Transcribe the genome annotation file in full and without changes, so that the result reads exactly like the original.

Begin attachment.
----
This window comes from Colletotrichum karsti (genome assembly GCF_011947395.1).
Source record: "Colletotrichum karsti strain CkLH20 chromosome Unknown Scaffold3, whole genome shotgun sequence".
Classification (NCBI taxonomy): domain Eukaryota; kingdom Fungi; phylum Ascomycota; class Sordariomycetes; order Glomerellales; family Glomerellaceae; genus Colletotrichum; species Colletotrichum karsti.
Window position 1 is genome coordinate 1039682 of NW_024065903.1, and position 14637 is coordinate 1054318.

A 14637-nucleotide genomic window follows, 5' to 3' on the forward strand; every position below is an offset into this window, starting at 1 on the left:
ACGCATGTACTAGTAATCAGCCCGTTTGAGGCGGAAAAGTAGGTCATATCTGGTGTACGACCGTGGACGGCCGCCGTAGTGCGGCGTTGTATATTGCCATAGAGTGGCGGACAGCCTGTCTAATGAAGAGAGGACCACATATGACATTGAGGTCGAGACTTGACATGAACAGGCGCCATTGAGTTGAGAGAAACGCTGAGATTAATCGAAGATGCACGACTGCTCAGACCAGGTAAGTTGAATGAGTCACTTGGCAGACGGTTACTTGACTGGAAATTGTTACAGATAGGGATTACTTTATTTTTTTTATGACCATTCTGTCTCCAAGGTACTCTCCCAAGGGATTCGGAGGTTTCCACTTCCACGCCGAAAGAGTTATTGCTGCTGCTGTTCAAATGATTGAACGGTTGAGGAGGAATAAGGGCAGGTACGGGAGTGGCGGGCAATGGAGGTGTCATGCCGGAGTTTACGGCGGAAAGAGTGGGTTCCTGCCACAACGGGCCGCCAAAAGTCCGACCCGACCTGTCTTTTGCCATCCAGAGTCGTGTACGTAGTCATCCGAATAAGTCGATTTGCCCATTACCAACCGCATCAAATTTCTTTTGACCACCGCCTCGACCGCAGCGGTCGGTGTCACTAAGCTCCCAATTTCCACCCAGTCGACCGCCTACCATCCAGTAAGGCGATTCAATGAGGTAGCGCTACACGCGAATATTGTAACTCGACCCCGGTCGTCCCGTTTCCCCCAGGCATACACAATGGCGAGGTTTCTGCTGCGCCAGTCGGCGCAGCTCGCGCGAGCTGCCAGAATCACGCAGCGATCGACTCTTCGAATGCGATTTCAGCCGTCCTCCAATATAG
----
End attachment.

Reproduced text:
This window comes from Colletotrichum karsti (genome assembly GCF_011947395.1).
Source record: "Colletotrichum karsti strain CkLH20 chromosome Unknown Scaffold3, whole genome shotgun sequence".
Classification (NCBI taxonomy): domain Eukaryota; kingdom Fungi; phylum Ascomycota; class Sordariomycetes; order Glomerellales; family Glomerellaceae; genus Colletotrichum; species Colletotrichum karsti.
Window position 1 is genome coordinate 1039682 of NW_024065903.1, and position 14637 is coordinate 1054318.

A 14637-nucleotide genomic window follows, 5' to 3' on the forward strand; every position below is an offset into this window, starting at 1 on the left:
ACGCATGTACTAGTAATCAGCCCGTTTGAGGCGGAAAAGTAGGTCATATCTGGTGTACGACCGTGGACGGCCGCCGTAGTGCGGCGTTGTATATTGCCATAGAGTGGCGGACAGCCTGTCTAATGAAGAGAGGACCACATATGACATTGAGGTCGAGACTTGACATGAACAGGCGCCATTGAGTTGAGAGAAACGCTGAGATTAATCGAAGATGCACGACTGCTCAGACCAGGTAAGTTGAATGAGTCACTTGGCAGACGGTTACTTGACTGGAAATTGTTACAGATAGGGATTACTTTATTTTTTTTATGACCATTCTGTCTCCAAGGTACTCTCCCAAGGGATTCGGAGGTTTCCACTTCCACGCCGAAAGAGTTATTGCTGCTGCTGTTCAAATGATTGAACGGTTGAGGAGGAATAAGGGCAGGTACGGGAGTGGCGGGCAATGGAGGTGTCATGCCGGAGTTTACGGCGGAAAGAGTGGGTTCCTGCCACAACGGGCCGCCAAAAGTCCGACCCGACCTGTCTTTTGCCATCCAGAGTCGTGTACGTAGTCATCCGAATAAGTCGATTTGCCCATTACCAACCGCATCAAATTTCTTTTGACCACCGCCTCGACCGCAGCGGTCGGTGTCACTAAGCTCCCAATTTCCACCCAGTCGACCGCCTACCATCCAGTAAGGCGATTCAATGAGGTAGCGCTACACGCGAATATTGTAACTCGACCCCGGTCGTCCCGTTTCCCCCAGGCATACACAATGGCGAGGTTTCTGCTGCGCCAGTCGGCGCAGCTCGCGCGAGCTGCCAGAATCACGCAGCGATCGACTCTTCGAATGCGATTTCAGCCGTCCTCCAATATAG